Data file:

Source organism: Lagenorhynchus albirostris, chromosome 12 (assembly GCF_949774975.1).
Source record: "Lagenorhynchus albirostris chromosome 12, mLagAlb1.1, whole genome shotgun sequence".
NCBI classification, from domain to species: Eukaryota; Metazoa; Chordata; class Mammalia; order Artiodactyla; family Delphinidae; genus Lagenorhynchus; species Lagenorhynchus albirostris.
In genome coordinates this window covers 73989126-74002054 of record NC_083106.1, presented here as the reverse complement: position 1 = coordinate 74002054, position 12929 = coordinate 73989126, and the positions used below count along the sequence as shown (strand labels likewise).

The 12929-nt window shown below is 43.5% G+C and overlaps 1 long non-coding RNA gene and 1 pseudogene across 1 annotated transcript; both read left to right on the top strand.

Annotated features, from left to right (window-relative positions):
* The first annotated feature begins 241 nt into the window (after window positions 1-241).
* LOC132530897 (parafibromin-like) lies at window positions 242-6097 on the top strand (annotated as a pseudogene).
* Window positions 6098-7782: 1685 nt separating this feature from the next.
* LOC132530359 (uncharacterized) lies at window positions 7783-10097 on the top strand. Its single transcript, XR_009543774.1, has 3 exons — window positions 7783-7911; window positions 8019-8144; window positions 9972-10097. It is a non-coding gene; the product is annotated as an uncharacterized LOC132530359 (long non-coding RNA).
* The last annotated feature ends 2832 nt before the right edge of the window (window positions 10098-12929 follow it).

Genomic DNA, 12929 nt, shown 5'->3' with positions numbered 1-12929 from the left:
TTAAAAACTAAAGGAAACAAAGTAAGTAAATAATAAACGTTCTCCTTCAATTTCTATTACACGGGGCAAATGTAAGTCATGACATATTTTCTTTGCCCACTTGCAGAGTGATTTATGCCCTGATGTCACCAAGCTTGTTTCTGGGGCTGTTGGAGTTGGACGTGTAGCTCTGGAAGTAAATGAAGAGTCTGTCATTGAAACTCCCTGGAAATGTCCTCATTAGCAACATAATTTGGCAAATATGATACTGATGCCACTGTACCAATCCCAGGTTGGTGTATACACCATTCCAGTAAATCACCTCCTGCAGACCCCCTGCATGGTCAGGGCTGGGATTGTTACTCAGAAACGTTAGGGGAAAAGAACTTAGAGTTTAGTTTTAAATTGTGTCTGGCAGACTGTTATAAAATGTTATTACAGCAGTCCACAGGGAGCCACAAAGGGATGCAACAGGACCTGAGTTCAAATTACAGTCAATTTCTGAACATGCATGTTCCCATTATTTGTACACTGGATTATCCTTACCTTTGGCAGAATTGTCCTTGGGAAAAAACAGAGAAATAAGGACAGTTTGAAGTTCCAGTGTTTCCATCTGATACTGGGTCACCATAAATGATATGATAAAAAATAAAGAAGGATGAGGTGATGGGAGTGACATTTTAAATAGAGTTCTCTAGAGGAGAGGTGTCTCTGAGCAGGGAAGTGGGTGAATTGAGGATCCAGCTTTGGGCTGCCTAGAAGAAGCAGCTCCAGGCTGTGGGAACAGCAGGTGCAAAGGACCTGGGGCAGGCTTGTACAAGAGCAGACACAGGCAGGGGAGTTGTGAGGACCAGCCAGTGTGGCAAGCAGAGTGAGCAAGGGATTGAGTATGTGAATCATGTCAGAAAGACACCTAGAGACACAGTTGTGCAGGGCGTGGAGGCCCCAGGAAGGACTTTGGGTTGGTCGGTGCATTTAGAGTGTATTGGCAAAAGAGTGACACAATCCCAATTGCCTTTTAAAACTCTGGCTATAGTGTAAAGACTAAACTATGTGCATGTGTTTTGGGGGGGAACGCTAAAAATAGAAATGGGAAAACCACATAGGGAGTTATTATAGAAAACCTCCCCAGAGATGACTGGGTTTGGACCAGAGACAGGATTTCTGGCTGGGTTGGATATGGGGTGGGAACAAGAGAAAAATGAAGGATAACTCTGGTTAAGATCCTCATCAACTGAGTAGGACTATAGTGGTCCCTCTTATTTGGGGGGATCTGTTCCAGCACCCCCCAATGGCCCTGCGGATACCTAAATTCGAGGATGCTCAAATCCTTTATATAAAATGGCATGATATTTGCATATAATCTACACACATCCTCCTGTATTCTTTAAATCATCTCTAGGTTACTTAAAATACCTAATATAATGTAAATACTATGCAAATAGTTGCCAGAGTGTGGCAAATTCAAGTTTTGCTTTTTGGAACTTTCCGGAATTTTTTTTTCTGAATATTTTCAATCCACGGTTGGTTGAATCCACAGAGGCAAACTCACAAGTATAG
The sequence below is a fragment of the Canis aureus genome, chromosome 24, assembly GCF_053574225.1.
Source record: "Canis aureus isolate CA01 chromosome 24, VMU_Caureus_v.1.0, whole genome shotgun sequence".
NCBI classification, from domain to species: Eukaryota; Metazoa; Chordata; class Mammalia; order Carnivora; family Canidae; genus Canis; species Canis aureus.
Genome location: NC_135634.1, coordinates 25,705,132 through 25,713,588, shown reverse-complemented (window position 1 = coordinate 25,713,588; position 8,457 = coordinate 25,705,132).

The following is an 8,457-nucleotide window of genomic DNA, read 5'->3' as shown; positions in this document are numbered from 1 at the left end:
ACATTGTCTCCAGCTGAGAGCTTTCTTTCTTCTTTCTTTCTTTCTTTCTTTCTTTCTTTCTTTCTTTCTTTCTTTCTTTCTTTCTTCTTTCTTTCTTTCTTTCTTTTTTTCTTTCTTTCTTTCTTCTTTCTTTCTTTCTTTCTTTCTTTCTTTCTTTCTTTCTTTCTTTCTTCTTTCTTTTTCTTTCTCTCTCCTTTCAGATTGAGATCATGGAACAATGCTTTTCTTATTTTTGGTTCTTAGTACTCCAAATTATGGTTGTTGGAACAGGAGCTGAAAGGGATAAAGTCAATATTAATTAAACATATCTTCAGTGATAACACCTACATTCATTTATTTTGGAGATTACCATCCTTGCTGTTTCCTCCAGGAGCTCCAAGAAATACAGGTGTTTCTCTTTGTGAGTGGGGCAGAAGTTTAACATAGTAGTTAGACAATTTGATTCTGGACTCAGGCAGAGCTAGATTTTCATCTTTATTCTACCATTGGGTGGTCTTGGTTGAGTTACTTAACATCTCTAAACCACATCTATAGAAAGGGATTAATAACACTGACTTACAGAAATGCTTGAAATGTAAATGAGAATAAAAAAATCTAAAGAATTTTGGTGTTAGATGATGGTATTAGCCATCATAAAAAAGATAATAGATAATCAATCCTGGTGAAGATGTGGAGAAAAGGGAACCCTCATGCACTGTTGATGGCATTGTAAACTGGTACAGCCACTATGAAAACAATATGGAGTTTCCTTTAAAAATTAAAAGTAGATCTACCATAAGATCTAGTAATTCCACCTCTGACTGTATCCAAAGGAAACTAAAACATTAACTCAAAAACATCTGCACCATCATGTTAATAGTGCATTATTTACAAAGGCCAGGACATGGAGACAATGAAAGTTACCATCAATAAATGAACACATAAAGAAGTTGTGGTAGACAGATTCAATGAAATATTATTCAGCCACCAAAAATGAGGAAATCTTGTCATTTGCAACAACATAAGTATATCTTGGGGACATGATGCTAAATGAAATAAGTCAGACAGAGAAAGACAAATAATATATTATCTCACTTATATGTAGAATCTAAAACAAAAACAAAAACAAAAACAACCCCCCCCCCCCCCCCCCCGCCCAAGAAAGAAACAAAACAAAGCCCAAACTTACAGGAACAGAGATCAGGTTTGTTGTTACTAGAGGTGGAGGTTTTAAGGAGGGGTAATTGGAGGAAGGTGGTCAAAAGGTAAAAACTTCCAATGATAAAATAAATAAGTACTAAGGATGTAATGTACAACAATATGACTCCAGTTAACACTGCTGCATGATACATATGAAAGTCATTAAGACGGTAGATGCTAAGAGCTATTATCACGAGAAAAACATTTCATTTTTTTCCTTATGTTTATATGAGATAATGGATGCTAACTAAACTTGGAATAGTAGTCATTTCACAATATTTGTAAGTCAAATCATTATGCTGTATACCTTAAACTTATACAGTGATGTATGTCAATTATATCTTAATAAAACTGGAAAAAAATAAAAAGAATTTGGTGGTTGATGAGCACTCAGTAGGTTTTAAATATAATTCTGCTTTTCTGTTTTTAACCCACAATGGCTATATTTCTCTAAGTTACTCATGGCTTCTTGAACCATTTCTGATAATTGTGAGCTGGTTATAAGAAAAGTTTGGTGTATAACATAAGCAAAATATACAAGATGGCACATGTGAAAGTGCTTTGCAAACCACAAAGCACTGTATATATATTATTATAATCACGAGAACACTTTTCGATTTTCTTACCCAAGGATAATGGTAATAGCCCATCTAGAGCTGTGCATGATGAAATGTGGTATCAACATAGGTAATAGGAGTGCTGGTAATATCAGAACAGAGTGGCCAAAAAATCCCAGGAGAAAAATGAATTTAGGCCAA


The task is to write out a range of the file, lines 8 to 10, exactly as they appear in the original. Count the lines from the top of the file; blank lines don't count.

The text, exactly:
* LOC132530897 (parafibromin-like) lies at window positions 242-6097 on the top strand (annotated as a pseudogene).
* Window positions 6098-7782: 1685 nt separating this feature from the next.
* LOC132530359 (uncharacterized) lies at window positions 7783-10097 on the top strand. Its single transcript, XR_009543774.1, has 3 exons — window positions 7783-7911; window positions 8019-8144; window positions 9972-10097. It is a non-coding gene; the product is annotated as an uncharacterized LOC132530359 (long non-coding RNA).